Chapter 9. Managing Files and Partitions


Understanding filesystem fundamentals is key to understanding how Linux works. Everything is a file—data files, partitions, pipes, sockets, and hardware devices. Directories are simply files that list other files.

The Filesystem Hierarchy Standard (FHS) was developed as a voluntary standard. Most Linuxes follow it. These are the required elements of the Linux root filesystem:


Root directory, even though it is always represented at the top


Essential system commands


Static boot loader files


Device files


Host-specific system configuration files


Shared libraries needed to run the local system


Temporary mount points


Add-on software packages (not used much in Linux)


Live kernel snapshot and configuration


System administration commands


Temporary files—a well-behaved system flushes them between startups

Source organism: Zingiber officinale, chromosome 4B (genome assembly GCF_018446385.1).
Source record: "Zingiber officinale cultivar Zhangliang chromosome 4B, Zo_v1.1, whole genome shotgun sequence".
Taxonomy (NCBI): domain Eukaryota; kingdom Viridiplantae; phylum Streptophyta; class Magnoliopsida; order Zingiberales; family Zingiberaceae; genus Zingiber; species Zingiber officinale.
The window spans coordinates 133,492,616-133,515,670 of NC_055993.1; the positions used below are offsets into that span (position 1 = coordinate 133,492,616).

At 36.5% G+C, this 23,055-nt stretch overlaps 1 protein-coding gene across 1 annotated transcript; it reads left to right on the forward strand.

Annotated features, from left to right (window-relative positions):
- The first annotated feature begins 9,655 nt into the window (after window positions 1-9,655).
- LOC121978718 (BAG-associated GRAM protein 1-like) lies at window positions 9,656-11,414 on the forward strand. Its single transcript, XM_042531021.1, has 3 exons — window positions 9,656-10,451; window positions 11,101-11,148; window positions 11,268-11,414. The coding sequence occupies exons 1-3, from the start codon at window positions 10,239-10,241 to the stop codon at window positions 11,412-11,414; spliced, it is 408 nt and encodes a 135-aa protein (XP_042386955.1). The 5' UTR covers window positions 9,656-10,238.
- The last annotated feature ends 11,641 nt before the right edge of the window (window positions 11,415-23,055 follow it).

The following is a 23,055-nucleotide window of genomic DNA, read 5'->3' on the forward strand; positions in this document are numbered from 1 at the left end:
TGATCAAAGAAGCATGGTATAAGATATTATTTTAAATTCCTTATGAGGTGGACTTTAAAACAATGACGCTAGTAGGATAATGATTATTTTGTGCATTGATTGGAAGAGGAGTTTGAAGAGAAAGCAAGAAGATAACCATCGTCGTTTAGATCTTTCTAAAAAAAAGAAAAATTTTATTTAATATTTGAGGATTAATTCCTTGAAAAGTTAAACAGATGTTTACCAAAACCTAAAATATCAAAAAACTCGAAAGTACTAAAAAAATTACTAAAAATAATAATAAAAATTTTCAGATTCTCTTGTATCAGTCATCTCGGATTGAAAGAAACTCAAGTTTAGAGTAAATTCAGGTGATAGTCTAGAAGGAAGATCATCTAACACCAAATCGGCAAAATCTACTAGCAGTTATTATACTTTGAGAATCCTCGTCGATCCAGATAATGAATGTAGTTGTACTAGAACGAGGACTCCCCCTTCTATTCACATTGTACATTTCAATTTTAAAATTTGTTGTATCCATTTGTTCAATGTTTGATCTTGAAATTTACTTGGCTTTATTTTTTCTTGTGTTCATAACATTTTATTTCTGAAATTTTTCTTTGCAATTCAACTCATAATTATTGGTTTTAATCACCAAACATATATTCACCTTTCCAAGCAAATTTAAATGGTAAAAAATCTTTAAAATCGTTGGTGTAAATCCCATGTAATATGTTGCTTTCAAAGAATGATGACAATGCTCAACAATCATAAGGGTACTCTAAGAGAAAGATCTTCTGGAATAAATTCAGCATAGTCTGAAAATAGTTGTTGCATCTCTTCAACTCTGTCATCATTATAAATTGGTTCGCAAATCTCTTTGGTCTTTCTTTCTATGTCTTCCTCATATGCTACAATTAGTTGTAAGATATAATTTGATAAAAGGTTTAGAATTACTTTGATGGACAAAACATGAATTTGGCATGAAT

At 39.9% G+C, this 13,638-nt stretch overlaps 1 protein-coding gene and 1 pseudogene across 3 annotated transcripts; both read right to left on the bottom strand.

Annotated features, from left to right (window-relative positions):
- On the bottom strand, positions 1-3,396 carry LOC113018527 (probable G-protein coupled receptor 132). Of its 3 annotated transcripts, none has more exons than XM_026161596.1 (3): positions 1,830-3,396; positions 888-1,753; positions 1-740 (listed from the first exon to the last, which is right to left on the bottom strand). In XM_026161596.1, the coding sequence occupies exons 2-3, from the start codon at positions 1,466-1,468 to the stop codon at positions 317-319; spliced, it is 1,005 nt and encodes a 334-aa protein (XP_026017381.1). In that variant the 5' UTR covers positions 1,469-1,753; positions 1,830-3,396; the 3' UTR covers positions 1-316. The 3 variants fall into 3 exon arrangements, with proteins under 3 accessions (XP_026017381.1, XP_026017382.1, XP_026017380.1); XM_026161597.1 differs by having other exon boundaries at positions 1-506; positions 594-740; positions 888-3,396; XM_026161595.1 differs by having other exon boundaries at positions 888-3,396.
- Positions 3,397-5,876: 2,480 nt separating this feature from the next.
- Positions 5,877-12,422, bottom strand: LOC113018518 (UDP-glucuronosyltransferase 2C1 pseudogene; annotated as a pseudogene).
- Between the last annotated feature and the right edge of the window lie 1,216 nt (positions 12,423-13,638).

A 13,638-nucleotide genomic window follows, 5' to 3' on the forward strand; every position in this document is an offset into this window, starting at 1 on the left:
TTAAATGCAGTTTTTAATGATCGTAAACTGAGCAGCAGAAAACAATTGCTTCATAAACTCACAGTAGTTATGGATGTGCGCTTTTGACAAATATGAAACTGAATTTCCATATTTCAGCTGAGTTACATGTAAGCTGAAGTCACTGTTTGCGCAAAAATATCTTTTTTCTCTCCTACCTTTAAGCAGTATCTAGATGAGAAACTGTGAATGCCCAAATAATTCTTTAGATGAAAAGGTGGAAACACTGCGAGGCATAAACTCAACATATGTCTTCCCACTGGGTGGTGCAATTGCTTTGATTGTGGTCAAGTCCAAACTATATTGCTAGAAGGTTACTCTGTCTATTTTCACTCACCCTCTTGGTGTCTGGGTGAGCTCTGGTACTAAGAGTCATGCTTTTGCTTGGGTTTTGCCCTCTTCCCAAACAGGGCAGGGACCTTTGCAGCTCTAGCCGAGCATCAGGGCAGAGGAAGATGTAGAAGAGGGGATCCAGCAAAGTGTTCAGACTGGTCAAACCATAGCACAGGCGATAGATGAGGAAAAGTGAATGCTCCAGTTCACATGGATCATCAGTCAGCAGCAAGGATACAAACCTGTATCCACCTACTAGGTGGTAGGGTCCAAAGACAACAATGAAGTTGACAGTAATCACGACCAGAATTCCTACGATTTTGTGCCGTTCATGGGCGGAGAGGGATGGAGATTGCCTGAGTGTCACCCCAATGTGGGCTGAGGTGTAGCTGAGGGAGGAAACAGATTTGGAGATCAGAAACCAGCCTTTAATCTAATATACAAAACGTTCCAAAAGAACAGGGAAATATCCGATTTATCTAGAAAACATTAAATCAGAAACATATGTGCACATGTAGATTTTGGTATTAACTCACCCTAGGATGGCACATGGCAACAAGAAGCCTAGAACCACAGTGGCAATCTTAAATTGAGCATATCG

Shareable, read-only data and binaries


Variably sized files, such as mail spools and logs

These are considered optional because they can be located anywhere on a network, whereas the required directories must be present to run the machine:


User’s personal files


Superuser’s personal files

The FHS goes into great detail on each directory, for those who are interested. Here are some things for the Linux user to keep in mind:

  • /tmp and /var can go in their own individual partitions, as a security measure. If something goes awry and causes them to fill up uncontrollably, they will be isolated from ...

Get Linux Cookbook now with the O’Reilly learning platform.

O’Reilly members experience books, live events, courses curated by job role, and more from O’Reilly and nearly 200 top publishers.